Short sequence insertions and deletions (indels) are responsible for as much, if not more, sequence diversity in the genomes of mammals as nucleotide substitutions. Despite this, indel mutations have received relatively little attention. Instead, they have been treated as “nuisance” mutations, to be removed by sequence alignment, so that substitutions patterns may be studied.
I will try to convince the audience that indels are worthy of our attention. First, although the inference of indel events from sequence data (by alignments) is an old problem, I will show that a statistical approach leads to new insights – and better algorithms. Next, I will talk about a new way to infer indel rates, leading to the conclusion that indels are more prevalent than appreciated before. Finally, I will show that indels can be put to good use: using a model for their distribution under neutrality, I will identify a good fraction of evolutionary conserved DNA in the human genome. In addition, the model can be used to estimate the total amount of such conserved DNA.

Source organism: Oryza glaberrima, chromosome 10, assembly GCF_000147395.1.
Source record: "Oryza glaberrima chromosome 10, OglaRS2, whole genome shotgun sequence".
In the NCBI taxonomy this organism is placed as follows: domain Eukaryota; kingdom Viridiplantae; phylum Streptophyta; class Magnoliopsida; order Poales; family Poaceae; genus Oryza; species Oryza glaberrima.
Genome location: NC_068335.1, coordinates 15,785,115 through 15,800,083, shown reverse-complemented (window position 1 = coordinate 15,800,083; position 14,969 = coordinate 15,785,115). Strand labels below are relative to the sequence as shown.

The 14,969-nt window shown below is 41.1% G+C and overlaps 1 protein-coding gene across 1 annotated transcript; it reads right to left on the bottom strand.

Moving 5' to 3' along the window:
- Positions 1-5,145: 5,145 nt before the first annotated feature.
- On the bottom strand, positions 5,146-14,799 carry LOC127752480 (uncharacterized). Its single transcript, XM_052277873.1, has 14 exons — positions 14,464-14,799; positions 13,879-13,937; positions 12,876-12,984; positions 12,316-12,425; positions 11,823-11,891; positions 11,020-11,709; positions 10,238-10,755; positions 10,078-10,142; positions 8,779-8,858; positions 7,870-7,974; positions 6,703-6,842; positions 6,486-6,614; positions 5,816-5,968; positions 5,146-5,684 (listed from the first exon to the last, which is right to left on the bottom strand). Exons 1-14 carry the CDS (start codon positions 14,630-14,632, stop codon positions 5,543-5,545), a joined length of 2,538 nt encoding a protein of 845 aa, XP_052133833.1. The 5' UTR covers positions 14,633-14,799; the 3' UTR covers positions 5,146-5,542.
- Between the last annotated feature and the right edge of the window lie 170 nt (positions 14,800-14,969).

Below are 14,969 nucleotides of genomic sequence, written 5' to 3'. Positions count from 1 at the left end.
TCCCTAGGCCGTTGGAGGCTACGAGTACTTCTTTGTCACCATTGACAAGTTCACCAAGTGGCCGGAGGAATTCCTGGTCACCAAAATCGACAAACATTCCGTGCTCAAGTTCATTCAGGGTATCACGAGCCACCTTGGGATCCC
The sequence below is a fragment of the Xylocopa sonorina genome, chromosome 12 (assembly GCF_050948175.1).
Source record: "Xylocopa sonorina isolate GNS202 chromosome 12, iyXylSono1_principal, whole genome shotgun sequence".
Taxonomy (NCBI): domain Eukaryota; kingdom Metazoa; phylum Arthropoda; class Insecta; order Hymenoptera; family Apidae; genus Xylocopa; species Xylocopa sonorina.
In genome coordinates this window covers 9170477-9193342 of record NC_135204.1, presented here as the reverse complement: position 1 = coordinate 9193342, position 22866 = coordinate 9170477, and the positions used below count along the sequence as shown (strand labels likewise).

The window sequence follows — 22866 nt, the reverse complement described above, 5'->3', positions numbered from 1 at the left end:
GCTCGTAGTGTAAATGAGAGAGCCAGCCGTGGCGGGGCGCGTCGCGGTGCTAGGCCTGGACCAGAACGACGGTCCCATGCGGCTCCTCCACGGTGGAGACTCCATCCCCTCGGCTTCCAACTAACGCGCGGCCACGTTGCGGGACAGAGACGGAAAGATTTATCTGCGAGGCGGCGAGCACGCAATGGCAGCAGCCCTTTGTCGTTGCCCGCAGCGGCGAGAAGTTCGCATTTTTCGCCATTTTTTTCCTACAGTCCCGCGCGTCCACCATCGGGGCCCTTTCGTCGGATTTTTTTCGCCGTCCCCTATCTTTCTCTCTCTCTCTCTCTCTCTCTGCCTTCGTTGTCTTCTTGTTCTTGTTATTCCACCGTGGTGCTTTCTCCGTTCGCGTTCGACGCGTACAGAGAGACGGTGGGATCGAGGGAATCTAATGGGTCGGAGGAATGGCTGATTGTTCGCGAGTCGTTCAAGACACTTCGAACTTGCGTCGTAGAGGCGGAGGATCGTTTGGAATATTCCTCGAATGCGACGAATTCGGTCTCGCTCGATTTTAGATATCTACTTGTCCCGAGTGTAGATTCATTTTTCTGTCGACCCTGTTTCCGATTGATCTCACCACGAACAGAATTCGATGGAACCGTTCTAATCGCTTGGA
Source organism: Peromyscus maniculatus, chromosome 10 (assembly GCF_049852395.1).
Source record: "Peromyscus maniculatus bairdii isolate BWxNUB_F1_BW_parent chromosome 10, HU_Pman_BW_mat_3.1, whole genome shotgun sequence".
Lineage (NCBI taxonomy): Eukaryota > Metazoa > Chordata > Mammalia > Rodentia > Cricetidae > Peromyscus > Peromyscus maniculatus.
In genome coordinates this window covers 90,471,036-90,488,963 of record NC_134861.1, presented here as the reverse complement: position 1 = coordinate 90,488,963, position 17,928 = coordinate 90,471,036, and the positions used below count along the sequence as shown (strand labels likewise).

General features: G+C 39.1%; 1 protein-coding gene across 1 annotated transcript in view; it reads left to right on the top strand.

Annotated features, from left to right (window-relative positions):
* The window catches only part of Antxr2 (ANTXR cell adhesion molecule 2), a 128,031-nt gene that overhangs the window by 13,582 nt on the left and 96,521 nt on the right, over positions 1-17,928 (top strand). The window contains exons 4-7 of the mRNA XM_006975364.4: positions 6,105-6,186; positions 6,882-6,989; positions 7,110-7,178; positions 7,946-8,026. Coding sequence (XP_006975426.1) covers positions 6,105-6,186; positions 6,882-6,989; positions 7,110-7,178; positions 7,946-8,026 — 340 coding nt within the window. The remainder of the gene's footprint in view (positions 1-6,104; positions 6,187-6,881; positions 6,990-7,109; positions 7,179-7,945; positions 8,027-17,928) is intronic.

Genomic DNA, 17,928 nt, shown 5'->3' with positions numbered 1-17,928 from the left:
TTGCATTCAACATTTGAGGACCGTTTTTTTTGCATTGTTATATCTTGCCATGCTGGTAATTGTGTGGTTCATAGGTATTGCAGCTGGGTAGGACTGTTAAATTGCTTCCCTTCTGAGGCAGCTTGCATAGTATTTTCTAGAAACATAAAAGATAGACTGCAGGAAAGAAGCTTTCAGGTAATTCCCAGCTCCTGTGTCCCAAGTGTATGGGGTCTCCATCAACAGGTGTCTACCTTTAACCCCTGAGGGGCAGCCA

Preliminary results suggest that much more of our genome is conserved than the currently accepted estimate of 5%.